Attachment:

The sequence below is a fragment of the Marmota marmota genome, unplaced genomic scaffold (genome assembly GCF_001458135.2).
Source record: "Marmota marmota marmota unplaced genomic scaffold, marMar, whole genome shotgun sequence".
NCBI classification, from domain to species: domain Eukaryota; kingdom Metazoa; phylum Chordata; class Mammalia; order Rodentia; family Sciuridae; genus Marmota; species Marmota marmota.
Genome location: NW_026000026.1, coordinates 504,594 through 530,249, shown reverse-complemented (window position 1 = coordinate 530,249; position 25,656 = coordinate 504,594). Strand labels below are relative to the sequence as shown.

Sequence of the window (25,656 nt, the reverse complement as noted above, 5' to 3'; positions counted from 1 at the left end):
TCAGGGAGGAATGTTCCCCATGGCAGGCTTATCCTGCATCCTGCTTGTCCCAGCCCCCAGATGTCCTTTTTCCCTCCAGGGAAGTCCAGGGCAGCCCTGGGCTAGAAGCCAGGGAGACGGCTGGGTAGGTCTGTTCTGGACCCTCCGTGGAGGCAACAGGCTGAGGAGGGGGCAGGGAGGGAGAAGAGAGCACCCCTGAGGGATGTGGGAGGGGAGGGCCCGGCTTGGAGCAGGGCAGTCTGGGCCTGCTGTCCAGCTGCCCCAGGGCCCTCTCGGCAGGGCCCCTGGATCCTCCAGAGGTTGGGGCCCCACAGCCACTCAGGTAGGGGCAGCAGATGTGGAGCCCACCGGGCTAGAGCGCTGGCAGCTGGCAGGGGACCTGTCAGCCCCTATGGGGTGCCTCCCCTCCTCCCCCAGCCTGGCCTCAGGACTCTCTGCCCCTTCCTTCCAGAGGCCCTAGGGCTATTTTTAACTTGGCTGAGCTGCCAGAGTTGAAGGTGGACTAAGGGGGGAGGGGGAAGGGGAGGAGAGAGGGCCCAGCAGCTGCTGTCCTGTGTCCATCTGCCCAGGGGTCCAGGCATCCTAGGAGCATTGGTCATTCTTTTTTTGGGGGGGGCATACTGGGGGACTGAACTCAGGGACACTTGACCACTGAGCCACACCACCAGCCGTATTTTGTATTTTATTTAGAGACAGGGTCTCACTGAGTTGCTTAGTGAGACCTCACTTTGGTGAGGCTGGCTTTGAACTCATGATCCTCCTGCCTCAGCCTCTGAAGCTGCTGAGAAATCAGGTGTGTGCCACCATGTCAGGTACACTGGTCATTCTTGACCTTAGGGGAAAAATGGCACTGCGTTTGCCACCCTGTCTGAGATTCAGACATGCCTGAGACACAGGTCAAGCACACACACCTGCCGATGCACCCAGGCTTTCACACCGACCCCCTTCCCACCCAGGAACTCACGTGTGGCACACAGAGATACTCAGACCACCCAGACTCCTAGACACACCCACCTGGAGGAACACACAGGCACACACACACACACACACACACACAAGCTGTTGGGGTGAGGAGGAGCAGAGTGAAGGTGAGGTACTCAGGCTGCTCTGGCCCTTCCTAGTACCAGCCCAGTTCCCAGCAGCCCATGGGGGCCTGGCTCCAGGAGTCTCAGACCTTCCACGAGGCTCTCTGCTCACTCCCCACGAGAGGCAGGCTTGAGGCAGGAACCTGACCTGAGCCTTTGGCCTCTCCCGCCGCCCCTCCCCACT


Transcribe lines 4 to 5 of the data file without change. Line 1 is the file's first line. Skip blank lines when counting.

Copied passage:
Genome location: NW_026000026.1, coordinates 504,594 through 530,249, shown reverse-complemented (window position 1 = coordinate 530,249; position 25,656 = coordinate 504,594). Strand labels below are relative to the sequence as shown.

Sequence of the window (25,656 nt, the reverse complement as noted above, 5' to 3'; positions counted from 1 at the left end):